IAT – Stage 1 – Quebec

img_3740Distance:  339 miles (545.5 km) – I had to miss a little over 150 km due to the Matane Wildlife Reserve closure. See below for details.

Time:  12 days (9/30/2011 – 10/11/2011)

Daily Average:  28.3 miles (45.5 km)

Highlights:

  • Back to School: Less than an hour after disembarking the train from Montreal, I was invited to give an impromptu lecture on hiking and wilderness skills at the local college in Gaspe. What was going to be a quick 15-20 minute talk, morphed into a very enjoyable one hour plus Q&A. The students were all very attentive, inquisitive and thankfully bilingual, as my French is beyond woeful. A huge thanks to Phillippe (the teacher), Korinne and Aline for all of their help and hospitality during my brief time in Gaspe.
  • Gaspe Coast: Gorgeous sunsets, stunning fall colours and atmospheric small towns along the coast. Even the road sections weren’t that bad – short, nice views and not too many cars. Favourite stop was the Auberge La Maison Lebreux in Petit Valle. One of the most beautiful settings for a Bed & Breakfast I can ever recall.
  • Ste.Margerite to Matapedia: I was fortunate to spot six moose during this scenic and occasionally challenging stretch. The hike through Clark canyon and the sunset from Refuge Le Corbeau were particularly memorable. A big thanks to Jesse, Genevieve and Remi for their hospitality and also their efforts in maintaining this impressive section of the IAT.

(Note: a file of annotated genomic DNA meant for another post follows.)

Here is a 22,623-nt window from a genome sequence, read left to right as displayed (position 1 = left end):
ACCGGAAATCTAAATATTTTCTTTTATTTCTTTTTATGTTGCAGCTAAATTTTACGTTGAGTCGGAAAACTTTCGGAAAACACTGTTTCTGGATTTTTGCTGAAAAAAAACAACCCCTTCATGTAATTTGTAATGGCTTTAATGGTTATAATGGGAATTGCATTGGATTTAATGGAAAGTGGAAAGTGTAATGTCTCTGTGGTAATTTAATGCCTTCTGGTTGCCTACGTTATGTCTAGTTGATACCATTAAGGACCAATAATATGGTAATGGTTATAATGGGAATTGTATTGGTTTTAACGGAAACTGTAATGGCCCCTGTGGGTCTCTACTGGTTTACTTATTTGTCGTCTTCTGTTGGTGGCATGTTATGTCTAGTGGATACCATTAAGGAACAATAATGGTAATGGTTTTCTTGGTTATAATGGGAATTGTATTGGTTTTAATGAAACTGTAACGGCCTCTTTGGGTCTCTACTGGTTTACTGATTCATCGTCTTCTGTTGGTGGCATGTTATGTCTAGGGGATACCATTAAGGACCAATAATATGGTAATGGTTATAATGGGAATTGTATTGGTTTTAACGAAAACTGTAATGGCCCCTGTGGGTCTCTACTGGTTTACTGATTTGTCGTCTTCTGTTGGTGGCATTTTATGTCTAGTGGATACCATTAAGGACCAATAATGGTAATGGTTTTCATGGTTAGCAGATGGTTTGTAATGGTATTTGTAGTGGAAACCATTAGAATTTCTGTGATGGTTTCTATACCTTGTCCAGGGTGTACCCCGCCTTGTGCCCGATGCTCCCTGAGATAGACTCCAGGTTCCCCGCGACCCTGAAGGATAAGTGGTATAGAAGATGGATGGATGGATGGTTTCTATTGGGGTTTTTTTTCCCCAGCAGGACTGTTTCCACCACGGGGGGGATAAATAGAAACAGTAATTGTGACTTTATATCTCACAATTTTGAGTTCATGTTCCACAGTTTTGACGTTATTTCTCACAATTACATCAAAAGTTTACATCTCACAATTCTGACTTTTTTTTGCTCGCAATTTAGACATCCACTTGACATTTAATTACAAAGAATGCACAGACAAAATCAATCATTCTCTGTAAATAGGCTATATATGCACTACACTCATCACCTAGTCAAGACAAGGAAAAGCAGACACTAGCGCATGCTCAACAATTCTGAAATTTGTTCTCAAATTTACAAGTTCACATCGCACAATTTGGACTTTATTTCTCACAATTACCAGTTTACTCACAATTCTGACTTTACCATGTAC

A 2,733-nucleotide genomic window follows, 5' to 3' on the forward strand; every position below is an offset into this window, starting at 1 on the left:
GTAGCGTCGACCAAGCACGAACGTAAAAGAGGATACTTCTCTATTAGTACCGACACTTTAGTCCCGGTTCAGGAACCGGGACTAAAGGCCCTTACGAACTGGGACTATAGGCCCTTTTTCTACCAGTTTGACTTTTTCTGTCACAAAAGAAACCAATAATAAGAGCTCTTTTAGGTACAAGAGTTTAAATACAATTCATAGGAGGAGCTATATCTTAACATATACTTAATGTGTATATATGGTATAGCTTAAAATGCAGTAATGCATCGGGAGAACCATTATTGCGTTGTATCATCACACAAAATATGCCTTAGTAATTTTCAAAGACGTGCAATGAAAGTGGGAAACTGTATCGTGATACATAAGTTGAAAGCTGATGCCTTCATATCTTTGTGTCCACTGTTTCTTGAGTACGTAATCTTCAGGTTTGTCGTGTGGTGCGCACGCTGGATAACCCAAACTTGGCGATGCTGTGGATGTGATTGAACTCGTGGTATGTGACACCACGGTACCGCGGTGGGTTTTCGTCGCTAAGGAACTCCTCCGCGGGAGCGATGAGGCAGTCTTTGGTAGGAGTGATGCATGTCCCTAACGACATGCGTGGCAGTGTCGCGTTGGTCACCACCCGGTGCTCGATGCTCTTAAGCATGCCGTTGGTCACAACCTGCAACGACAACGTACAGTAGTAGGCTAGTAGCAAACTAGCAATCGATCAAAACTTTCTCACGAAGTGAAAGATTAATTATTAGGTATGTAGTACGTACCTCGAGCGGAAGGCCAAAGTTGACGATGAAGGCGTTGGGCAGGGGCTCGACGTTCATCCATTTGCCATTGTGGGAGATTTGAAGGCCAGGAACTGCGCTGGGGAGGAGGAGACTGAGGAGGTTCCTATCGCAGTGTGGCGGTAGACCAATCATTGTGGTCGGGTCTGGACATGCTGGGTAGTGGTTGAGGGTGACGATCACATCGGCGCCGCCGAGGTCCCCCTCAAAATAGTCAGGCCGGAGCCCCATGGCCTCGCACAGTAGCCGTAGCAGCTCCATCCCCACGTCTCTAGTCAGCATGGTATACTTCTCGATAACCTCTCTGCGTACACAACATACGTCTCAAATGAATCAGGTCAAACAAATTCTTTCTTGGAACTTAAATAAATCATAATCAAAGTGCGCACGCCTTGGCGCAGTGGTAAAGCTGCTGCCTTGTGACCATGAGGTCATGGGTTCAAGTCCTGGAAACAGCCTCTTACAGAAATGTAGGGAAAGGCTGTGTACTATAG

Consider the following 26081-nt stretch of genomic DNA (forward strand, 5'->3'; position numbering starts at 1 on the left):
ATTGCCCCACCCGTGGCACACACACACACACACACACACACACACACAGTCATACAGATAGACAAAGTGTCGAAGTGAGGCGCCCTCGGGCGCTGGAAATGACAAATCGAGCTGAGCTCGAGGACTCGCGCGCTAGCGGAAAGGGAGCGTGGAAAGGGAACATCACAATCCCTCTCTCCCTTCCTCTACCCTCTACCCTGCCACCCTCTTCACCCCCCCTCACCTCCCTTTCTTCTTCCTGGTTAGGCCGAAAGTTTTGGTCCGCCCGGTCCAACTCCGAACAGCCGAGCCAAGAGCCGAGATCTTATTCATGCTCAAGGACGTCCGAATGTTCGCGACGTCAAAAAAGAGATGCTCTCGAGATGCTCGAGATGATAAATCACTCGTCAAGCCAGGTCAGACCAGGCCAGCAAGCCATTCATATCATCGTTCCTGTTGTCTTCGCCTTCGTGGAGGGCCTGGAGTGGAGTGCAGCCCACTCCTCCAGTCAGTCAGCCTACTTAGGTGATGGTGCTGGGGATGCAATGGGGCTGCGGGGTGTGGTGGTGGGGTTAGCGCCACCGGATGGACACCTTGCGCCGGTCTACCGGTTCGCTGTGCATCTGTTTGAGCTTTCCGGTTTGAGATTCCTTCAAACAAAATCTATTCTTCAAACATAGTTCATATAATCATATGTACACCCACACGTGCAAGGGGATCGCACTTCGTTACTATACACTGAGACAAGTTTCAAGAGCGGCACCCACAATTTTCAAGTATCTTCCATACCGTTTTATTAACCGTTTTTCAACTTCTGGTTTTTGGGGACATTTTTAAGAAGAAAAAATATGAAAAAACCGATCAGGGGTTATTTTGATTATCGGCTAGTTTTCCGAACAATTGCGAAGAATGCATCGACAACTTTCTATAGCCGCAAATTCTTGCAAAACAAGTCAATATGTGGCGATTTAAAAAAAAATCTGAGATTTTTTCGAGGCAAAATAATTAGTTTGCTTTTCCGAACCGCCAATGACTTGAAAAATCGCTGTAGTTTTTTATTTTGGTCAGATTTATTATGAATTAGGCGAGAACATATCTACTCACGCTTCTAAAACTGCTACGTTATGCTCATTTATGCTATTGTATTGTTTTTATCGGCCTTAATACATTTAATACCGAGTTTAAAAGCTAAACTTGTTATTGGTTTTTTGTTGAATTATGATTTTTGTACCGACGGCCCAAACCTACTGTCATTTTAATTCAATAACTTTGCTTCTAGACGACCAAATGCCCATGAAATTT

Lowlights:

  • The Closure: This is an easy one. Having to skip the Matane Wildlife Reserve and the adjoining western section of Gaspesie National Park. In 2011, the entire Matane Reserve was closed in early September for the exclusive use of hunters. From what I was told, the authorities didn’t even inform the IAT committee until a week before the decision was put into effect. Personally, I had no idea until I reached Gaspesie National Park. I was still working under the assumption that the information I had received from the IAT (Quebec office) a couple of months previous was still valid. It seems as if the combination of new management and cashed-up hunters, means that for the time being late-season hikers need to detour around what is reputedly one of the most beautiful sections of the entire IAT. A real shame, as it strikes me that September/October with its kaliedoscope of autumnal colours, is the premier time of year for hiking in this region.

Notes & Musings:

  • Recovery: I ended up taking an extra week’s break between the end of the Sierra High Route (SHR) and the beginning of the IAT in order for the ligaments in my left ankle to heal.  My time was spent writing, planning and eating sumo-like meals at hobbit-like intervals. By the time I started out from Cap Gaspe, I weighed 9 lbs (4.1 kg) more than when I finished the SHR.

 


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